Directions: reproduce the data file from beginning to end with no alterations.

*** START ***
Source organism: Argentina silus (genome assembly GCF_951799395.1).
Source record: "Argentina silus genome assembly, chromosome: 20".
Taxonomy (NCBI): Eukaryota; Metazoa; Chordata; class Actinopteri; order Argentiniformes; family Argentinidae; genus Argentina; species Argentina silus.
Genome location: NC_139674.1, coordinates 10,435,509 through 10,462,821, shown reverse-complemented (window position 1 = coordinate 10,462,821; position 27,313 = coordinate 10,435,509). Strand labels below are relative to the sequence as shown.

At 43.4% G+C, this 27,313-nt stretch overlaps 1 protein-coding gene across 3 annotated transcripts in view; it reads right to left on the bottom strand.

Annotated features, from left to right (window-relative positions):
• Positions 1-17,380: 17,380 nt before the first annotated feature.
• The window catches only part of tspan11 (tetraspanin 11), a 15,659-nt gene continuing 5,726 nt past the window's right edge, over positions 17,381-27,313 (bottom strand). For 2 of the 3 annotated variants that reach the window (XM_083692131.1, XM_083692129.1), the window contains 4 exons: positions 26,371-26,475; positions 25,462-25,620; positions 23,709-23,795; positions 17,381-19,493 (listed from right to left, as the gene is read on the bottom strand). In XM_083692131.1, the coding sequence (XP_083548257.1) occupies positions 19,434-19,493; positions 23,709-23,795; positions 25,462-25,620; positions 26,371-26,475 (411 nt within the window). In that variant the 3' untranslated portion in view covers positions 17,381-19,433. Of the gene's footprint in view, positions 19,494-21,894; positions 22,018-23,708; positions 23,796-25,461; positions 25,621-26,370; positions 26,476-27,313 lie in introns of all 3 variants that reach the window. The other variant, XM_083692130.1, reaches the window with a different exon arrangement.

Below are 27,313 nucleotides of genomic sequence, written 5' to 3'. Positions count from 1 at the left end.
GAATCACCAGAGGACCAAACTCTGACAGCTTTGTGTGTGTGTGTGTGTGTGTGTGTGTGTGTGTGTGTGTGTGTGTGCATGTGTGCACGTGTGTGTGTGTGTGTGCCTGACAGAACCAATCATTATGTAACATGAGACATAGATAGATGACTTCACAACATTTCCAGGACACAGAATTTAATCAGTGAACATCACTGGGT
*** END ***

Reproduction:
Source organism: Argentina silus (genome assembly GCF_951799395.1).
Source record: "Argentina silus genome assembly, chromosome: 20".
Taxonomy (NCBI): Eukaryota; Metazoa; Chordata; class Actinopteri; order Argentiniformes; family Argentinidae; genus Argentina; species Argentina silus.
Genome location: NC_139674.1, coordinates 10,435,509 through 10,462,821, shown reverse-complemented (window position 1 = coordinate 10,462,821; position 27,313 = coordinate 10,435,509). Strand labels below are relative to the sequence as shown.

At 43.4% G+C, this 27,313-nt stretch overlaps 1 protein-coding gene across 3 annotated transcripts in view; it reads right to left on the bottom strand.

Annotated features, from left to right (window-relative positions):
• Positions 1-17,380: 17,380 nt before the first annotated feature.
• The window catches only part of tspan11 (tetraspanin 11), a 15,659-nt gene continuing 5,726 nt past the window's right edge, over positions 17,381-27,313 (bottom strand). For 2 of the 3 annotated variants that reach the window (XM_083692131.1, XM_083692129.1), the window contains 4 exons: positions 26,371-26,475; positions 25,462-25,620; positions 23,709-23,795; positions 17,381-19,493 (listed from right to left, as the gene is read on the bottom strand). In XM_083692131.1, the coding sequence (XP_083548257.1) occupies positions 19,434-19,493; positions 23,709-23,795; positions 25,462-25,620; positions 26,371-26,475 (411 nt within the window). In that variant the 3' untranslated portion in view covers positions 17,381-19,433. Of the gene's footprint in view, positions 19,494-21,894; positions 22,018-23,708; positions 23,796-25,461; positions 25,621-26,370; positions 26,476-27,313 lie in introns of all 3 variants that reach the window. The other variant, XM_083692130.1, reaches the window with a different exon arrangement.

Below are 27,313 nucleotides of genomic sequence, written 5' to 3'. Positions count from 1 at the left end.
GAATCACCAGAGGACCAAACTCTGACAGCTTTGTGTGTGTGTGTGTGTGTGTGTGTGTGTGTGTGTGTGTGTGTGTGCATGTGTGCACGTGTGTGTGTGTGTGTGCCTGACAGAACCAATCATTATGTAACATGAGACATAGATAGATGACTTCACAACATTTCCAGGACACAGAATTTAATCAGTGAACATCACTGGGT